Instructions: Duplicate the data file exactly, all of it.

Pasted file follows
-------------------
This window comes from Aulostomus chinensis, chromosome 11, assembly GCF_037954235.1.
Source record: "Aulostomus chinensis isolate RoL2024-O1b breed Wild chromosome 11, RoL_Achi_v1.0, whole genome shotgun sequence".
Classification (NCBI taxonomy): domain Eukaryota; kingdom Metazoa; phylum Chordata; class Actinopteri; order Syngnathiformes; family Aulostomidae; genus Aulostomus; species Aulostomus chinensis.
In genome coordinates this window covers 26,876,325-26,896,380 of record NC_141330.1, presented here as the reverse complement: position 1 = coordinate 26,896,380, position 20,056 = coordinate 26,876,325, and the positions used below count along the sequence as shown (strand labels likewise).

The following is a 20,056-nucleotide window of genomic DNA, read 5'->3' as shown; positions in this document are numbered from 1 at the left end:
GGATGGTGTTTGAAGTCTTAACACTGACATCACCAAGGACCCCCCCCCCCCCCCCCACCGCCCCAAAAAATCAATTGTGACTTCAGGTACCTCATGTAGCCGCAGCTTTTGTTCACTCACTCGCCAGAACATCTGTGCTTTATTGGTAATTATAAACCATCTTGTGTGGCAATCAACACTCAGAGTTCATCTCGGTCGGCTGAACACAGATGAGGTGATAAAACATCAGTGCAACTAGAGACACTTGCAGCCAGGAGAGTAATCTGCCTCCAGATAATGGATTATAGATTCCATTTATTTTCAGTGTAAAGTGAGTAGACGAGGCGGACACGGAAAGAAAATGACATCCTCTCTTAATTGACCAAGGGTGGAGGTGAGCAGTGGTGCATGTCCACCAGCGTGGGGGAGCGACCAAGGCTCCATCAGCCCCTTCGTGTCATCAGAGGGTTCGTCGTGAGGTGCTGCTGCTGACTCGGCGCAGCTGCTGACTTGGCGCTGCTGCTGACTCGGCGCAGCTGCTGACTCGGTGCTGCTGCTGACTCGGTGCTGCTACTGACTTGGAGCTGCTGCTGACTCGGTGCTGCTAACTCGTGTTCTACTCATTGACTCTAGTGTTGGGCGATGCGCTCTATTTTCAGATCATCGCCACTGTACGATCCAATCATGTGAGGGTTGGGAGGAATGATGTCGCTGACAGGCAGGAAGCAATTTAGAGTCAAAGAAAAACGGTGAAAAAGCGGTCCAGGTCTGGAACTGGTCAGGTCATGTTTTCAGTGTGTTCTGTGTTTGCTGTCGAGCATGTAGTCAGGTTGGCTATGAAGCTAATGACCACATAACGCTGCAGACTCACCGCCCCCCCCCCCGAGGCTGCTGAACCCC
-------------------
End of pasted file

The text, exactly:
This window comes from Aulostomus chinensis, chromosome 11, assembly GCF_037954235.1.
Source record: "Aulostomus chinensis isolate RoL2024-O1b breed Wild chromosome 11, RoL_Achi_v1.0, whole genome shotgun sequence".
Classification (NCBI taxonomy): domain Eukaryota; kingdom Metazoa; phylum Chordata; class Actinopteri; order Syngnathiformes; family Aulostomidae; genus Aulostomus; species Aulostomus chinensis.
In genome coordinates this window covers 26,876,325-26,896,380 of record NC_141330.1, presented here as the reverse complement: position 1 = coordinate 26,896,380, position 20,056 = coordinate 26,876,325, and the positions used below count along the sequence as shown (strand labels likewise).

The following is a 20,056-nucleotide window of genomic DNA, read 5'->3' as shown; positions in this document are numbered from 1 at the left end:
GGATGGTGTTTGAAGTCTTAACACTGACATCACCAAGGACCCCCCCCCCCCCCCCCACCGCCCCAAAAAATCAATTGTGACTTCAGGTACCTCATGTAGCCGCAGCTTTTGTTCACTCACTCGCCAGAACATCTGTGCTTTATTGGTAATTATAAACCATCTTGTGTGGCAATCAACACTCAGAGTTCATCTCGGTCGGCTGAACACAGATGAGGTGATAAAACATCAGTGCAACTAGAGACACTTGCAGCCAGGAGAGTAATCTGCCTCCAGATAATGGATTATAGATTCCATTTATTTTCAGTGTAAAGTGAGTAGACGAGGCGGACACGGAAAGAAAATGACATCCTCTCTTAATTGACCAAGGGTGGAGGTGAGCAGTGGTGCATGTCCACCAGCGTGGGGGAGCGACCAAGGCTCCATCAGCCCCTTCGTGTCATCAGAGGGTTCGTCGTGAGGTGCTGCTGCTGACTCGGCGCAGCTGCTGACTTGGCGCTGCTGCTGACTCGGCGCAGCTGCTGACTCGGTGCTGCTGCTGACTCGGTGCTGCTACTGACTTGGAGCTGCTGCTGACTCGGTGCTGCTAACTCGTGTTCTACTCATTGACTCTAGTGTTGGGCGATGCGCTCTATTTTCAGATCATCGCCACTGTACGATCCAATCATGTGAGGGTTGGGAGGAATGATGTCGCTGACAGGCAGGAAGCAATTTAGAGTCAAAGAAAAACGGTGAAAAAGCGGTCCAGGTCTGGAACTGGTCAGGTCATGTTTTCAGTGTGTTCTGTGTTTGCTGTCGAGCATGTAGTCAGGTTGGCTATGAAGCTAATGACCACATAACGCTGCAGACTCACCGCCCCCCCCCCCGAGGCTGCTGAACCCC